“Who would not lie, when men are hanged for truth?”


Is anyone else sick of Trump using the phrase “fake news”?


It seems that he has declared war on the media, describing various news outlets as “the enemy of the people”; he is either unaware of the sorts of leaders who have used this sort of phrase in the past, or he is involved in a ruthless and Machiavellian scheme to seize power and deny any story that is not his own. I am usually more inclined to see ineptitude than conspiracy, but either way, this is a worrying development.

A free press is a necessary foundation for democracy. The media have an essential role to play in holding politicians to account, and to undermine that is to undermine democracy itself.

“Fake news” is a pretty big accusation to throw around. I gather that he intends it to mean wilfully misleading the public with untruths – i.e. deliberately lying in order to promote their own political agenda. I don’t deny that almost all media companies have an agenda. Media bias exists – and there are almost always ‘angles’ that are taken on stories. Does that make the content “fake”?

Media outlets sometimes mess up or mislead. They might take statements out of context, or use unreliable sources. They might allow their agenda to lead the story, rather than provide an angle on it. They might need to print retractions if they are proved wrong. They can be sued for getting it wrong. As a result, there are usually scrupulous processes that writers go through, in order to protect their reputations and their businesses.

Actual “fake news” does exist of course, in clickbait pieces and in deliberately misleading propaganda. But I don’t think that’s what Trump is talking about. For him, anything that contradicts the narrative he has constructed for himself is branded “fake”. And that is dangerous.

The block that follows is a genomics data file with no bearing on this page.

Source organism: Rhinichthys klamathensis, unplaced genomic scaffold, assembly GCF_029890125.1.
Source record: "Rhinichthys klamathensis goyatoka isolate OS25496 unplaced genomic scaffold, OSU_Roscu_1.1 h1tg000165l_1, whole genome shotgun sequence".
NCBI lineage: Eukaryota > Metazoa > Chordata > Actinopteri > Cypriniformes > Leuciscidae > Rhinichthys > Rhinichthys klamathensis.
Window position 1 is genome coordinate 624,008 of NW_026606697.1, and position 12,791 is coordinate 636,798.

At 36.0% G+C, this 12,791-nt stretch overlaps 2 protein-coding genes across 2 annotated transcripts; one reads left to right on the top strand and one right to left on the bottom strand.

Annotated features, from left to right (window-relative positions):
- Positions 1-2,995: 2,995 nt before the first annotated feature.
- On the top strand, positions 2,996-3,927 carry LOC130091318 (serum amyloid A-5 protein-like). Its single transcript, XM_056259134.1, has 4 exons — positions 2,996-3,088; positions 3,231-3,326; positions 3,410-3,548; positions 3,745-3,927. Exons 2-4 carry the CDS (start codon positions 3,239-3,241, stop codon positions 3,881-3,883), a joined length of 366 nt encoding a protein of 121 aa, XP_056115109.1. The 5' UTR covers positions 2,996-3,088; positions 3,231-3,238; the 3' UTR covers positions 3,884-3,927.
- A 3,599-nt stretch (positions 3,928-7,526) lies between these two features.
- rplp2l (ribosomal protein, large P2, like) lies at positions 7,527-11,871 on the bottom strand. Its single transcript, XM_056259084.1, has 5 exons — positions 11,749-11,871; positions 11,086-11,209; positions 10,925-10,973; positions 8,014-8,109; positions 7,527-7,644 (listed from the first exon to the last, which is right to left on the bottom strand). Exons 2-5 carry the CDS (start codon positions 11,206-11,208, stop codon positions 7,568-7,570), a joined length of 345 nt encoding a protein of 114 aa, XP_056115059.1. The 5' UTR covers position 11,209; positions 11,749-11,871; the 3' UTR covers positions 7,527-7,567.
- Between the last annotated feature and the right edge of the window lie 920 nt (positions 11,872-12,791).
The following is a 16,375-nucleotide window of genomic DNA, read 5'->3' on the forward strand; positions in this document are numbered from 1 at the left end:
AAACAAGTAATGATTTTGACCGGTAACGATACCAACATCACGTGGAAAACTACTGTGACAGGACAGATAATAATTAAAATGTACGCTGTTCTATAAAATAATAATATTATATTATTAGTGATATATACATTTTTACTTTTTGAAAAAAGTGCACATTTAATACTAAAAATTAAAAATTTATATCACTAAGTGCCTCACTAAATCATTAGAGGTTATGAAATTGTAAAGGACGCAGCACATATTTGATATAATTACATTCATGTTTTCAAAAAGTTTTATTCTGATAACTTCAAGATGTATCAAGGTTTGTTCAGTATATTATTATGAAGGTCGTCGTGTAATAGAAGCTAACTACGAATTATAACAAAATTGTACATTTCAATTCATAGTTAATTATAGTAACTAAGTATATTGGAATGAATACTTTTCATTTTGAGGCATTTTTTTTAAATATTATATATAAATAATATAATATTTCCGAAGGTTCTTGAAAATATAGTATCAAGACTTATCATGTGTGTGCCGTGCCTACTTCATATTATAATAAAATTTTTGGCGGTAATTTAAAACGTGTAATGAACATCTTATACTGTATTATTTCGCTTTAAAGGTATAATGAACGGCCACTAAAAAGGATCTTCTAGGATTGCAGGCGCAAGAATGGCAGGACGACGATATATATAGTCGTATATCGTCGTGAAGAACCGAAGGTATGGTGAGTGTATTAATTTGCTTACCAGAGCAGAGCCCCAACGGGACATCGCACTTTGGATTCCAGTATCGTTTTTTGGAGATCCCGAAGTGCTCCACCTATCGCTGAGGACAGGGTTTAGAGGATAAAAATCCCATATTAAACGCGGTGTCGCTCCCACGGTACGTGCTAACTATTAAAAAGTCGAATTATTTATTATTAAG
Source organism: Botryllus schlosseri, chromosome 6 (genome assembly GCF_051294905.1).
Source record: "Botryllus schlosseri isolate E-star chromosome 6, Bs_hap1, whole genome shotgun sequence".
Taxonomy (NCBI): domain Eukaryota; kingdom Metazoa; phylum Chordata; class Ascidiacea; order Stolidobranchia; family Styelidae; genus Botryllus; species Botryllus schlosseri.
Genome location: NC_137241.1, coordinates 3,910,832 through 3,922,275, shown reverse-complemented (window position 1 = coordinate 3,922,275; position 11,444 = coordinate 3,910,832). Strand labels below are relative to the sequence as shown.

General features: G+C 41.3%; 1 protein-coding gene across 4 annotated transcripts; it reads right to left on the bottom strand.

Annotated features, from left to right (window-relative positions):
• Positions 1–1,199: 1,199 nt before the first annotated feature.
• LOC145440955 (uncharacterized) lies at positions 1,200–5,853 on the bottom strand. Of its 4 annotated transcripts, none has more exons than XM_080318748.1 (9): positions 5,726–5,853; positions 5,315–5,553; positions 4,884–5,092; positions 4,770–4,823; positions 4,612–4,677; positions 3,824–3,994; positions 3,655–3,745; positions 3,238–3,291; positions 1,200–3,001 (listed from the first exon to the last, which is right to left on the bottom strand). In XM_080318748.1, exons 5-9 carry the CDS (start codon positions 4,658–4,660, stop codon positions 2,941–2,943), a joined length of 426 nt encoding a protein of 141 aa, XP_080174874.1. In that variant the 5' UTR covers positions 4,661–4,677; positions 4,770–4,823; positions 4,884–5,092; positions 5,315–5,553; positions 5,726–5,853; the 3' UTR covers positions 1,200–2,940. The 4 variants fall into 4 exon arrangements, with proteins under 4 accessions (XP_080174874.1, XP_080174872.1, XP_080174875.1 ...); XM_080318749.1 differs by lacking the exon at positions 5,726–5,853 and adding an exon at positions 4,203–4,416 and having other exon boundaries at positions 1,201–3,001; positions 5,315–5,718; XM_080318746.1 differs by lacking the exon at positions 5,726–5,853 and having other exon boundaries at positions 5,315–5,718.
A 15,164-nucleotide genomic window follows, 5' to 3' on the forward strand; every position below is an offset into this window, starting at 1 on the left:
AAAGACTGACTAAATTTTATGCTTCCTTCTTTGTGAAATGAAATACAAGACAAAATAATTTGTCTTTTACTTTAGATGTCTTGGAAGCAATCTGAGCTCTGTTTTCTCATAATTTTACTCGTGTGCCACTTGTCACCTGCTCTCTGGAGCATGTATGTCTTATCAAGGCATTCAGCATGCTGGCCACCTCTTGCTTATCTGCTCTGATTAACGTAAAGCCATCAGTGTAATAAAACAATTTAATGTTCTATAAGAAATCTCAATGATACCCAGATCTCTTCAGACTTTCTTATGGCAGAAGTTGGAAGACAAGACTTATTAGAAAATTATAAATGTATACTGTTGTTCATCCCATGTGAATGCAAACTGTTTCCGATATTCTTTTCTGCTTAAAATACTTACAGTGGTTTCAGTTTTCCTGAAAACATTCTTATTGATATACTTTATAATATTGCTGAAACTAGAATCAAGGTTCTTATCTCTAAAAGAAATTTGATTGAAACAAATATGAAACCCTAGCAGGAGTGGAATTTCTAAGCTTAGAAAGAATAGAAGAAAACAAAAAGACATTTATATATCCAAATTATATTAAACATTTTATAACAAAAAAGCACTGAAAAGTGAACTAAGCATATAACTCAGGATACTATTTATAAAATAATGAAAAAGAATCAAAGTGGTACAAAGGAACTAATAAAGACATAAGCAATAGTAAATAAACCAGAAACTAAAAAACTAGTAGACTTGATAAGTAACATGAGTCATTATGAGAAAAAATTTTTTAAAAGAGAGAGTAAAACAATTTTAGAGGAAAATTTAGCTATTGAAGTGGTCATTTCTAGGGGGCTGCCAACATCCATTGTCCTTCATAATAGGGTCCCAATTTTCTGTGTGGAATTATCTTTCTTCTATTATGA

Let’s examine how media bias works. The events themselves might be neutral, but the bias often shows itself in the language – the emotive adjectives used to describe events, for example. Bias can reveal itself in the references to expert opinions – who is selected to provide their point of view? Is that person a reliable and credible source? If there is a picture of them, has this been chosen to make them look sensible or silly? Opinions can be presented as facts – any teenager who has studied persuasive writing know how to do this. And bias can also reveal itself in what is selected as ‘newsworthy’ and what is not.

Let’s not confuse bias with political independence, though. News outlets might have to report inconvenient truths, or provide stories that are not flattering, and not particularly kind. As much as the President might not like this, it is actually their job.

Journalists are also required to fact-check politicians. And that is something that is apparently much more necessary right now, as, let’s face it, some of the most egregious and ridiculous examples of fake news seem to be coming directly from the White House press team, or from Trump’s Twitter account.


Here’s an older example, but still a classic: Trump denied climate change- and then denied denying it. With such a deliberately flexible and inconsistent understanding of facts, is he really a competent ‘arbiter of truth’?


What is the alternative? State-controlled media? Are we all looking forward to lots of stories about the emperor’s new clothes?

I wondered earlier in this piece whether this was just inept or Machiavellian, and for me, the jury is still out. If it is a long-game plot to undermine the media and secure unquestioned power, then it is essential that journalists keep doing their job. If it is incompetence instead, well, Trump is being very optimistic indeed in starting his 2020 campaign. He is bringing his party into disrepute, and if that’s the case, I suspect he won’t be permitted to continue for long.

So Mr Prez, if you are reading this (as if!), instead of complaining about the media, just do your job. If you feel you are being treated unfairly, let your actions speak for themselves. Close scrutiny comes with the job, I’m afraid. You may as well make peace with that now.

When news sources fact-check you and reveal that you are telling untruths, do not claim that you have “alternative facts” because that’s not a thing. Just admit your mistake. Thank the press for keeping you honest. Engage with journalists. You are all trying to make an honest living, right?

A word to the media: look, I know you want to deal with these accusations head-on, but you run the risk of falling into a Bannon-trap. Don’t let these unsubstantiated allegations get in the way of you doing your job. This may well be sleight of hand – drawing your attention to one battle, to distract you from the greater war. Bannon is probably trying to pick a fight with you. Don’t fall for it.

And a word to the public: if you are concerned about whether something is “fake news” or not, there’s a handy guide below.

Peace and love x



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